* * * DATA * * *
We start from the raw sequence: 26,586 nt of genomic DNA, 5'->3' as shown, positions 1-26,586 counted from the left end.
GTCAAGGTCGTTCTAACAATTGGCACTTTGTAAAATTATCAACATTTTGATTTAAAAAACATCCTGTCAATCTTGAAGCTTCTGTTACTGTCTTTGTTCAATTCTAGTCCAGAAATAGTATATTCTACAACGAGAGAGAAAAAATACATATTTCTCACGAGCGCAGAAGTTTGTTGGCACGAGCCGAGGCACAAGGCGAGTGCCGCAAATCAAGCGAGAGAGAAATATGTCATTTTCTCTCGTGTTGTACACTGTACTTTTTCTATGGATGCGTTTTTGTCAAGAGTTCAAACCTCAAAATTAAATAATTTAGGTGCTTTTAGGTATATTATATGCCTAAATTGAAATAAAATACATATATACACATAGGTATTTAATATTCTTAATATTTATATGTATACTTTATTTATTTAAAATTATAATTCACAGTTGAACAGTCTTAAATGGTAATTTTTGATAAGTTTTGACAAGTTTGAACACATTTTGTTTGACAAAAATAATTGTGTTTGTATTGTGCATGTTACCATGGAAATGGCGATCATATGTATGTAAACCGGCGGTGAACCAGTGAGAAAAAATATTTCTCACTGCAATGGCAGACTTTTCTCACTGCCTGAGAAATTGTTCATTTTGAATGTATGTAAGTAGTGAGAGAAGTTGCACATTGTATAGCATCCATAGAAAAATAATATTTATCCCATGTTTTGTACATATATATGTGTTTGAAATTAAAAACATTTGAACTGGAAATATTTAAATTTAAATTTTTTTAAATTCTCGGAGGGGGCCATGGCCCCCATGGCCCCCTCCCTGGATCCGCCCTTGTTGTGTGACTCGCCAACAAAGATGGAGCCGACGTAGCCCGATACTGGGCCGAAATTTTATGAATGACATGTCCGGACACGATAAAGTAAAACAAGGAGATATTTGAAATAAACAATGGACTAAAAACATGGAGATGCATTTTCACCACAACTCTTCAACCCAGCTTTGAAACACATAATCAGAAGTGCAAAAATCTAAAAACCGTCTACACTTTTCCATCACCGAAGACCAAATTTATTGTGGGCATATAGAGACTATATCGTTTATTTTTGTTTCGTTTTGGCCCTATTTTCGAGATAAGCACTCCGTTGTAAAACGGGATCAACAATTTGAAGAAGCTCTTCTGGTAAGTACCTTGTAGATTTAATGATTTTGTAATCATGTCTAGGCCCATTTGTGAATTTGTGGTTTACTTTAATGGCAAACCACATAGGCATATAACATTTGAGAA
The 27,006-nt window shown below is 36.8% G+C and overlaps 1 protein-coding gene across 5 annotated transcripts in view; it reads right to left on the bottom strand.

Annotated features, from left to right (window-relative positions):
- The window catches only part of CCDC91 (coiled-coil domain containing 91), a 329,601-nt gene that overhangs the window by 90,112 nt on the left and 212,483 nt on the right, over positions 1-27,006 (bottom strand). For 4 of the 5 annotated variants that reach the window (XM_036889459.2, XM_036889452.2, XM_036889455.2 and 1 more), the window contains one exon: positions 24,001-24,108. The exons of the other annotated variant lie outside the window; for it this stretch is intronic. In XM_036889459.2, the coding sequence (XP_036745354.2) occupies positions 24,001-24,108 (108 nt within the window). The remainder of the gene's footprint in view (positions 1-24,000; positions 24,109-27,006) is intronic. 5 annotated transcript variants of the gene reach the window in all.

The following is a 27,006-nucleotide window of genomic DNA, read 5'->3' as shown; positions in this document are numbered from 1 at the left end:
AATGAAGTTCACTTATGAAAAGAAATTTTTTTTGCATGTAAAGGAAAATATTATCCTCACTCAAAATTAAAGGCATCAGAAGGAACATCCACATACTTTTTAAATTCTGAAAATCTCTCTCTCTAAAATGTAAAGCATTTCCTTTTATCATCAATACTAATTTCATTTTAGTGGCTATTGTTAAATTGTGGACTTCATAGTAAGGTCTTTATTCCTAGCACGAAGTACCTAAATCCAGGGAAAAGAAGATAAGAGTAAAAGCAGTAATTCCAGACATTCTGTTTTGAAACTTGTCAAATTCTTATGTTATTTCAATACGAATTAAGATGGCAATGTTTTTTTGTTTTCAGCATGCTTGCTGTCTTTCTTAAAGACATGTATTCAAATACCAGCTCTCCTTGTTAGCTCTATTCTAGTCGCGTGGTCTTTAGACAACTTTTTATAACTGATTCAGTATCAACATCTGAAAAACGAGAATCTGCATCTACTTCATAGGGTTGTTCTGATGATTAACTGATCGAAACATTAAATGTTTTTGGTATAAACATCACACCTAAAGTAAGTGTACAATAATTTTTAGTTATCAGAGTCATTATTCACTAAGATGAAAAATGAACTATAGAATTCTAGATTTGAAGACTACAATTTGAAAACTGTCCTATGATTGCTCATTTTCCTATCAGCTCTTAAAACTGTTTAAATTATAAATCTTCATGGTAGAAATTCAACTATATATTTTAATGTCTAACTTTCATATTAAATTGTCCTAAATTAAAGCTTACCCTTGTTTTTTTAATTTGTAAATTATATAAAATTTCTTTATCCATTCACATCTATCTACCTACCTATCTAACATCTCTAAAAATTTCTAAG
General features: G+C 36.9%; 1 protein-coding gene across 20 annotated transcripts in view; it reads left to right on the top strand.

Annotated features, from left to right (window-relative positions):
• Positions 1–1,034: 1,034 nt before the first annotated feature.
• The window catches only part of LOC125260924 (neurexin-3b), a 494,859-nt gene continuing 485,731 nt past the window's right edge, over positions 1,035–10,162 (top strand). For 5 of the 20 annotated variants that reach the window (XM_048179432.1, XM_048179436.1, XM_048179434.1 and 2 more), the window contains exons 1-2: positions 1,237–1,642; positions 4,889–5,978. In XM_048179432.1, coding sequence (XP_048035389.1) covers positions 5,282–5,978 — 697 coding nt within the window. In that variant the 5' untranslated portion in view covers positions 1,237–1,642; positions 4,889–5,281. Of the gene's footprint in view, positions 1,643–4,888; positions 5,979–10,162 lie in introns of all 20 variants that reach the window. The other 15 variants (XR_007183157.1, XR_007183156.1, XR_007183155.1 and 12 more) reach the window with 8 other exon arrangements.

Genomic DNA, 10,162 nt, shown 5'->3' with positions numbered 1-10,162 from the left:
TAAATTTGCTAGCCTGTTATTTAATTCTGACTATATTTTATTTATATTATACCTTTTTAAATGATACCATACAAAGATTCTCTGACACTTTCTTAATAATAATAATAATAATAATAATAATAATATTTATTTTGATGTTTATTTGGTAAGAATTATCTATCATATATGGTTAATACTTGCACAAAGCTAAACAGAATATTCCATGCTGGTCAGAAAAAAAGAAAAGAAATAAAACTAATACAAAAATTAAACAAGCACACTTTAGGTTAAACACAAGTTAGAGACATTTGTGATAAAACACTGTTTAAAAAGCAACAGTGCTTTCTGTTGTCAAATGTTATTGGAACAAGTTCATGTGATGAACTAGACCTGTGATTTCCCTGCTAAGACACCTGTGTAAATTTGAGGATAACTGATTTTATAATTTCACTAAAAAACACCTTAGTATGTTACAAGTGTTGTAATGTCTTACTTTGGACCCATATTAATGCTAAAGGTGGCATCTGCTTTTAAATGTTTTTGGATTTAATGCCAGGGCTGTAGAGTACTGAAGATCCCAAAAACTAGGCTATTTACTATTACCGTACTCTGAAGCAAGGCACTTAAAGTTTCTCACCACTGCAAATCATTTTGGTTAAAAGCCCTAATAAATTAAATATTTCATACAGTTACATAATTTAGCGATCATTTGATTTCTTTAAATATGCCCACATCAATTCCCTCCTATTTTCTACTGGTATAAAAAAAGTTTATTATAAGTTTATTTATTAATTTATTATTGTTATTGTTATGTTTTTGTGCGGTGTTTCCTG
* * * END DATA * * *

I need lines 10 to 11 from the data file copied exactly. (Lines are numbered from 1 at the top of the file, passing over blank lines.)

• Positions 1–1,034: 1,034 nt before the first annotated feature.
• The window catches only part of LOC125260924 (neurexin-3b), a 494,859-nt gene continuing 485,731 nt past the window's right edge, over positions 1,035–10,162 (top strand). For 5 of the 20 annotated variants that reach the window (XM_048179432.1, XM_048179436.1, XM_048179434.1 and 2 more), the window contains exons 1-2: positions 1,237–1,642; positions 4,889–5,978. In XM_048179432.1, coding sequence (XP_048035389.1) covers positions 5,282–5,978 — 697 coding nt within the window. In that variant the 5' untranslated portion in view covers positions 1,237–1,642; positions 4,889–5,281. Of the gene's footprint in view, positions 1,643–4,888; positions 5,979–10,162 lie in introns of all 20 variants that reach the window. The other 15 variants (XR_007183157.1, XR_007183156.1, XR_007183155.1 and 12 more) reach the window with 8 other exon arrangements.